In the tall grass or the brush under the trees
at the edge of my vision danced a stray dog,
an outlaw glowering over unmindful hens
and goats lolling maternally, milky-uddered nearby the barn.
Then my neighbor shot it snacking on his rooster.
The dog got away but was wounded.
I went after it, climbing the recently logged hillside
behind my house, which brush thickly hemmed in.
Don't know why the chase. I had to, didn't I?
By late afternoon the declining sun, slanting
through the brush, and the trail of delicate blood
littering the snow blinded me. Pissed off, crashing around,
I lost my way.
The dog likely circled back from his darkness
to watch me get lost.
I have heard that predatory animals
do that when they are about to die:
circle round to lie low and watch the hunter.
Between patches of barren ground,
my tracks shown faintly on the icy snow.
There was no horizon, no larger orientation.
Not fear but frustration abruptly moved me.
When I bent under a limb too quickly,
my glasses fell off. I kneeled,
found them after a desperate instant:
crawled over the frame, crunching out the lenses.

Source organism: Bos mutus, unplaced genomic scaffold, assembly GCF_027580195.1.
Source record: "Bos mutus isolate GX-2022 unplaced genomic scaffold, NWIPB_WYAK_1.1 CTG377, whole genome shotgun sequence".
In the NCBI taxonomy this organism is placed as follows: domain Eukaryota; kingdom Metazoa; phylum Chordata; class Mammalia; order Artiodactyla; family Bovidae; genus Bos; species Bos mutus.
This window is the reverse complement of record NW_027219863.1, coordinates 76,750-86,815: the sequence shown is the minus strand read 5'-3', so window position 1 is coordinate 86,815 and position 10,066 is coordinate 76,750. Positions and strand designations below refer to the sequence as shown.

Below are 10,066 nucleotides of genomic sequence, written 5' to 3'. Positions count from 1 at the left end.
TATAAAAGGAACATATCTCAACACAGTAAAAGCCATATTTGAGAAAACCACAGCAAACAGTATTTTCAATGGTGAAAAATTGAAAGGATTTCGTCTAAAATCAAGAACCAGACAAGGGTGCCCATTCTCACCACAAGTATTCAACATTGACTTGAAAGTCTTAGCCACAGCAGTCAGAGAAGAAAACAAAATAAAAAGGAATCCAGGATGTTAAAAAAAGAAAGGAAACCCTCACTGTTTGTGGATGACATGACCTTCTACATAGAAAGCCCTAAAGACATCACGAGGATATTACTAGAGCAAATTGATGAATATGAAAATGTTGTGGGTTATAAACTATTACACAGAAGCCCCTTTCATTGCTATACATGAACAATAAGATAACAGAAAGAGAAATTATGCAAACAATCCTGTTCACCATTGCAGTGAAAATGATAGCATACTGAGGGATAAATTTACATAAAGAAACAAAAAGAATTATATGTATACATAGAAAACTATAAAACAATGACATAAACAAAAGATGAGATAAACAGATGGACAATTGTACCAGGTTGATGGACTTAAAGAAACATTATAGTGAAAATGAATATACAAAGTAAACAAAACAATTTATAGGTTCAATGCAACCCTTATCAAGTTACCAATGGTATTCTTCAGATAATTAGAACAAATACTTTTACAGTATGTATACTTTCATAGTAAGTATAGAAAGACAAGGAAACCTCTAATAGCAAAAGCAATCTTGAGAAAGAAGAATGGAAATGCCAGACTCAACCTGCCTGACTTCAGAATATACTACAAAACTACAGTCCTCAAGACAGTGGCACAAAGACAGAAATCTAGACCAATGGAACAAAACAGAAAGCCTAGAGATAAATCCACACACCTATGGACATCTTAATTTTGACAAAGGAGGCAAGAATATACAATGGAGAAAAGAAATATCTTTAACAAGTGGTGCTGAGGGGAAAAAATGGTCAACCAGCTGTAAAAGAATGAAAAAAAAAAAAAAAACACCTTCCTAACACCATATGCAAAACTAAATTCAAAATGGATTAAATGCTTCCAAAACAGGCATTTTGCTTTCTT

Half-blind in the dropping light,
I sat on a stump and laboriously snapped them back.
Though sighted now, still nothing without
to instruct me how to find myself.
I found within a calm nothing from another time.
My people are soldiers, loggers, construction workers,
many times independent-minded survivors.
And nearby without was a wild breathing,
soft, barely distinguishable from the wind's icy sighs,
a pitiful sniffling, as of life expiring.
I waited. Doing nothing is a sort of something.
The cold was ever bolder.
Then I had to move. I had no choice.
Climbing out of a gully, I wandered
onto the road to my house
as much by accident as I got lost by accident.
The dog howled through the violent night,
ceased before dawn.
Next day I went up again, looking.
I'd love to find some fool to blame.
Now it is dark again, and still…
How unfair to shrug and blame
the simple facts of existence!